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7 surprises to bring a thriving business undone

You wouldn’t be the first business owner to believe that running a business somehow negates your need for personal financial planning; and that the growing equity in your business equity is the only superannuation plan you need.

You think that because you own a business, your retirement is completely taken care of.  You assume that your business will provide everything.  There is nothing more for you to do!   On all counts, nothing could be further from the truth.

Running a business is no more than a choice you make in how you earn your income.  Some choose business income; some choose employer income.  Either way, those who take a deeper interest in planning their personal and family financial wellbeing will prosper in the long term.

Furthermore, as a business owner there is an extra layer of planning you should be thinking about.  That is, planning the future of your income-earning and capital-appreciating asset, and protecting the equity in business that you work so hard to build up.

There is no guarantee that your business equity will translate into the retirement lump sum you hope for.  There are just a few of the things that could go wrong and derail your dream:

  1. Adverse circumstances (e.g. litigation, legislative change, customer desertion, obsolescence) force you to sell at a bad time
  2. Your health fails you before you reach your ideal ‘sell out & retire’ scenario
  3. Your business partner dies prematurely and his / her spouse becomes your new unwelcome business partner
  4. You want your children to inherit your business but they are not interested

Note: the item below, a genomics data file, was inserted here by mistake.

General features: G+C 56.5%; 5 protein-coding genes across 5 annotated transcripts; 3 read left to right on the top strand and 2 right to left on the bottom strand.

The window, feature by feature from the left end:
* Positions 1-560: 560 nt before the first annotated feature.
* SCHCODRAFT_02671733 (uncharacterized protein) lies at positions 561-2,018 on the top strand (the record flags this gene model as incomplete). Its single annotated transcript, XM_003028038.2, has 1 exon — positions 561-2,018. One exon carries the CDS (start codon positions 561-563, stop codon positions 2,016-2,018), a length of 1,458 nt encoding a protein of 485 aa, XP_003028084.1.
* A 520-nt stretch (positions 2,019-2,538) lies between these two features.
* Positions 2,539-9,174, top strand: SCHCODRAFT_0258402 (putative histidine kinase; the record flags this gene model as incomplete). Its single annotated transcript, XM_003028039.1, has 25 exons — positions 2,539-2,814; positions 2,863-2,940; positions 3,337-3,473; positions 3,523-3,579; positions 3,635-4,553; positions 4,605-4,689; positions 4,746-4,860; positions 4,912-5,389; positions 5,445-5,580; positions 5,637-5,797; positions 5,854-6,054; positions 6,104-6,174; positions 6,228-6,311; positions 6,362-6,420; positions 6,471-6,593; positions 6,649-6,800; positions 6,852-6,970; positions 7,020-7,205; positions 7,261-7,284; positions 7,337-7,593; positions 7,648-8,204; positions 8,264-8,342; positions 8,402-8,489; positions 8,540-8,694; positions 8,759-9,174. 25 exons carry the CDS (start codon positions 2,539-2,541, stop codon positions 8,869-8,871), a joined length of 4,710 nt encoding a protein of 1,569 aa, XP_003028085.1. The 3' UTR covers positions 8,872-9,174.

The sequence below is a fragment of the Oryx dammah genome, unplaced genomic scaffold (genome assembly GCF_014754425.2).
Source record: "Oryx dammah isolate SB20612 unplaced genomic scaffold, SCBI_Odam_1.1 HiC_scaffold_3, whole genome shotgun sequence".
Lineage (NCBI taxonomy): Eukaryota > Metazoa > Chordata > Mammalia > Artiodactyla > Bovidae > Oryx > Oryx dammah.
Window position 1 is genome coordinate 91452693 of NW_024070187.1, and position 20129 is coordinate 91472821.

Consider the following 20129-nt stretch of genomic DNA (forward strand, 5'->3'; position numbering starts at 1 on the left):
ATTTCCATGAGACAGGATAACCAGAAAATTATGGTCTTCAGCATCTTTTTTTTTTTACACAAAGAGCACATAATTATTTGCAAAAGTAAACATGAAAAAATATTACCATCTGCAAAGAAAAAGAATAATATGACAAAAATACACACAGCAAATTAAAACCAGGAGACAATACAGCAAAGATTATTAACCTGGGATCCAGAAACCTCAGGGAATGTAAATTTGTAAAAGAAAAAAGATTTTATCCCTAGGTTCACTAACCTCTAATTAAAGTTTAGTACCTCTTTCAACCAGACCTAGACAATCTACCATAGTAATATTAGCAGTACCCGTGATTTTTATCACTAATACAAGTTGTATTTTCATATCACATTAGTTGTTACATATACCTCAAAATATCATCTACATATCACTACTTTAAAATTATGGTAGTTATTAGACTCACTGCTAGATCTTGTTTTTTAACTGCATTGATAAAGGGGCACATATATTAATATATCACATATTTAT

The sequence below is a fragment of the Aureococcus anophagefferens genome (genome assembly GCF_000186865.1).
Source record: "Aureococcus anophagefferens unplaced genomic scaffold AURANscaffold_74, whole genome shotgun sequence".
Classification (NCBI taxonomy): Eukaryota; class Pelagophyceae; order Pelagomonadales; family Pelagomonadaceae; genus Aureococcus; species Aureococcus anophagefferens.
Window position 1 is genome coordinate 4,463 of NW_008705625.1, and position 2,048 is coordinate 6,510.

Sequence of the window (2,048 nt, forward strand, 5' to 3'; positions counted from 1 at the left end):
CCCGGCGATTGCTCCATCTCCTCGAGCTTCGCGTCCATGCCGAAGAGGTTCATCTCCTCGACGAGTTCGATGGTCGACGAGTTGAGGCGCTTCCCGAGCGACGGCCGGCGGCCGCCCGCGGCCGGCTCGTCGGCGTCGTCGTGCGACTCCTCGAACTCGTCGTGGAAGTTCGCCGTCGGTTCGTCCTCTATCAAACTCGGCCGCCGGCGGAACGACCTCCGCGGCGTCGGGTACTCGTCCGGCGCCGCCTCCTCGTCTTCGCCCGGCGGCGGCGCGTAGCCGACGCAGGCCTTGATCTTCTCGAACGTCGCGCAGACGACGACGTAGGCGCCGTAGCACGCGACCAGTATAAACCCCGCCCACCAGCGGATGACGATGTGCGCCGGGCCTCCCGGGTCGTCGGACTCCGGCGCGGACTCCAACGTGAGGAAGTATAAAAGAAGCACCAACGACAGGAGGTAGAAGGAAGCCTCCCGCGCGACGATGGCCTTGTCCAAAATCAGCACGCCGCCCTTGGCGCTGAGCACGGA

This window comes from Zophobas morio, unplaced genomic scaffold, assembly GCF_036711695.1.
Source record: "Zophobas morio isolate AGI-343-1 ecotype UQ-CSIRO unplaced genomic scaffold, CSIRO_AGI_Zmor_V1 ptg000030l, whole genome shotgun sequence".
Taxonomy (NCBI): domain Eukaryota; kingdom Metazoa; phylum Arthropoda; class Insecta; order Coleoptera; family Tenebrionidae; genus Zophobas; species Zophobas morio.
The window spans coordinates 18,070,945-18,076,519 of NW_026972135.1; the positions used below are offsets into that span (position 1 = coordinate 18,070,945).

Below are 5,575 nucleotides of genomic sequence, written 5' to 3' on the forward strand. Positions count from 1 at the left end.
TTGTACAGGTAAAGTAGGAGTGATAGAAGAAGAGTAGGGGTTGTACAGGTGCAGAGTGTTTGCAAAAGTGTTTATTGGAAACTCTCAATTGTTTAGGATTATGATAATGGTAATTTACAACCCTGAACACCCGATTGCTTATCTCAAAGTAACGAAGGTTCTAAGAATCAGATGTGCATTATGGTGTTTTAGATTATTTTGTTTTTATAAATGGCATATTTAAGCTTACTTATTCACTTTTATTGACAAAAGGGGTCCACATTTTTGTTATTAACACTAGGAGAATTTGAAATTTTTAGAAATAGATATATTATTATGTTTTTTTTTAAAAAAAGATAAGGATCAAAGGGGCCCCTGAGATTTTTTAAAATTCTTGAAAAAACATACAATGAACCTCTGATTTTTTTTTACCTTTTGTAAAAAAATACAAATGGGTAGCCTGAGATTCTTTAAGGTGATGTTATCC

5. You don’t structure your business correctly to take advantage of the small business rollover rules
  6. You don’t have a Will to control the bequeathing of  your personal assets or your business ownership and / or control
  7. You have no emergency fund and no liquidity available should something major go wrong

Personal planning and business planning aren’t just esoteric concepts.  They are processes that help you predict, protect, or take advantage of the expected and unexpected things that life throws up.

Why do Business Planning?

The primary job of a business owner is to manage and run a business. Managing is a lot more than telling people what to do.  It means planning, research, executing strategies, making effective use of available resources and protecting the business.

It is not always the case that a business outcome turns out exactly as planned.  Hence the concept of risk!  Put simply, a business is a risky investment like any other.

Being an entrepreneur involves risk taking.  But that doesn’t mean taking unnecessary risks (e.g. speculative risk).  Part of the business planning process should be about minimizing risk.

If you are investing your life savings, borrowing other people’s money, and putting your family’s stability at risk, it is your responsibility as a startup small business owner to not take stupid risks.

Of course there are unavoidable risks involved in a new business venture. These are calculated risks.  The business planning process may not guarantee success but it certainly decreases the chances of failure.

Your business plan also provides all of the stakeholders in your business, including partners, financiers and employees, with a succinct and unambiguous reference of your intentions and strategies.

Until next time!

Gary